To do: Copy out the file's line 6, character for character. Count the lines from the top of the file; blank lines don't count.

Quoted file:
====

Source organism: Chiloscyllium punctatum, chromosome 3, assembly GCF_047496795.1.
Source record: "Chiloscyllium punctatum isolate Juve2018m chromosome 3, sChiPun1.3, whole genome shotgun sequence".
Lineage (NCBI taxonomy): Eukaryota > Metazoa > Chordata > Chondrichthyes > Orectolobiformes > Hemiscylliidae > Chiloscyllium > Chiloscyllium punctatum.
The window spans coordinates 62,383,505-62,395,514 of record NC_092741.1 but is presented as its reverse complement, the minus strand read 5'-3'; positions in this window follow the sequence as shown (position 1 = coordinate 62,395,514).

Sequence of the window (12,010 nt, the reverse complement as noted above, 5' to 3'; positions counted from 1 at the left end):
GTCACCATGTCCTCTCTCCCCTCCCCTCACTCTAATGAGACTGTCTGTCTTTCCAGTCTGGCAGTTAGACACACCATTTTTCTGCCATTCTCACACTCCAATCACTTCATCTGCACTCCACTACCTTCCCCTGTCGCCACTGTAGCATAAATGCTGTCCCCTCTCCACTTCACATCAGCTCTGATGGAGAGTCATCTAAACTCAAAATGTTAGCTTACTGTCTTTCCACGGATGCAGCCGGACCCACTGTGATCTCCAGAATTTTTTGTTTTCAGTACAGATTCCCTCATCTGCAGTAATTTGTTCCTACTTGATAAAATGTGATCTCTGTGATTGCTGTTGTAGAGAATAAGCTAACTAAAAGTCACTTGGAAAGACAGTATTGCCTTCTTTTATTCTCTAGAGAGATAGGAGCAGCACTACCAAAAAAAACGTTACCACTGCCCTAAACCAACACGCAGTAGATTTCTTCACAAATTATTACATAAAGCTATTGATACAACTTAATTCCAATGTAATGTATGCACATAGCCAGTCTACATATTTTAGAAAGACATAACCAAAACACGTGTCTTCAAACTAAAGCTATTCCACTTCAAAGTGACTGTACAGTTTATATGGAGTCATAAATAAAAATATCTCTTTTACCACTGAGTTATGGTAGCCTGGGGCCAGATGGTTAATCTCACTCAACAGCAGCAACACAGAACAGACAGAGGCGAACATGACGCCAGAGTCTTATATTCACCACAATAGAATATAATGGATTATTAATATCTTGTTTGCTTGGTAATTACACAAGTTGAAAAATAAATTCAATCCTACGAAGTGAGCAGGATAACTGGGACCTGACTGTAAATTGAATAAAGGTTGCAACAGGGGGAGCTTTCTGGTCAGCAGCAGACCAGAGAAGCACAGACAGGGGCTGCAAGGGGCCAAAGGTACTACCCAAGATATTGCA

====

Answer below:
GTCACCATGTCCTCTCTCCCCTCCCCTCACTCTAATGAGACTGTCTGTCTTTCCAGTCTGGCAGTTAGACACACCATTTTTCTGCCATTCTCACACTCCAATCACTTCATCTGCACTCCACTACCTTCCCCTGTCGCCACTGTAGCATAAATGCTGTCCCCTCTCCACTTCACATCAGCTCTGATGGAGAGTCATCTAAACTCAAAATGTTAGCTTACTGTCTTTCCACGGATGCAGCCGGACCCACTGTGATCTCCAGAATTTTTTGTTTTCAGTACAGATTCCCTCATCTGCAGTAATTTGTTCCTACTTGATAAAATGTGATCTCTGTGATTGCTGTTGTAGAGAATAAGCTAACTAAAAGTCACTTGGAAAGACAGTATTGCCTTCTTTTATTCTCTAGAGAGATAGGAGCAGCACTACCAAAAAAAACGTTACCACTGCCCTAAACCAACACGCAGTAGATTTCTTCACAAATTATTACATAAAGCTATTGATACAACTTAATTCCAATGTAATGTATGCACATAGCCAGTCTACATATTTTAGAAAGACATAACCAAAACACGTGTCTTCAAACTAAAGCTATTCCACTTCAAAGTGACTGTACAGTTTATATGGAGTCATAAATAAAAATATCTCTTTTACCACTGAGTTATGGTAGCCTGGGGCCAGATGGTTAATCTCACTCAACAGCAGCAACACAGAACAGACAGAGGCGAACATGACGCCAGAGTCTTATATTCACCACAATAGAATATAATGGATTATTAATATCTTGTTTGCTTGGTAATTACACAAGTTGAAAAATAAATTCAATCCTACGAAGTGAGCAGGATAACTGGGACCTGACTGTAAATTGAATAAAGGTTGCAACAGGGGGAGCTTTCTGGTCAGCAGCAGACCAGAGAAGCACAGACAGGGGCTGCAAGGGGCCAAAGGTACTACCCAAGATATTGCA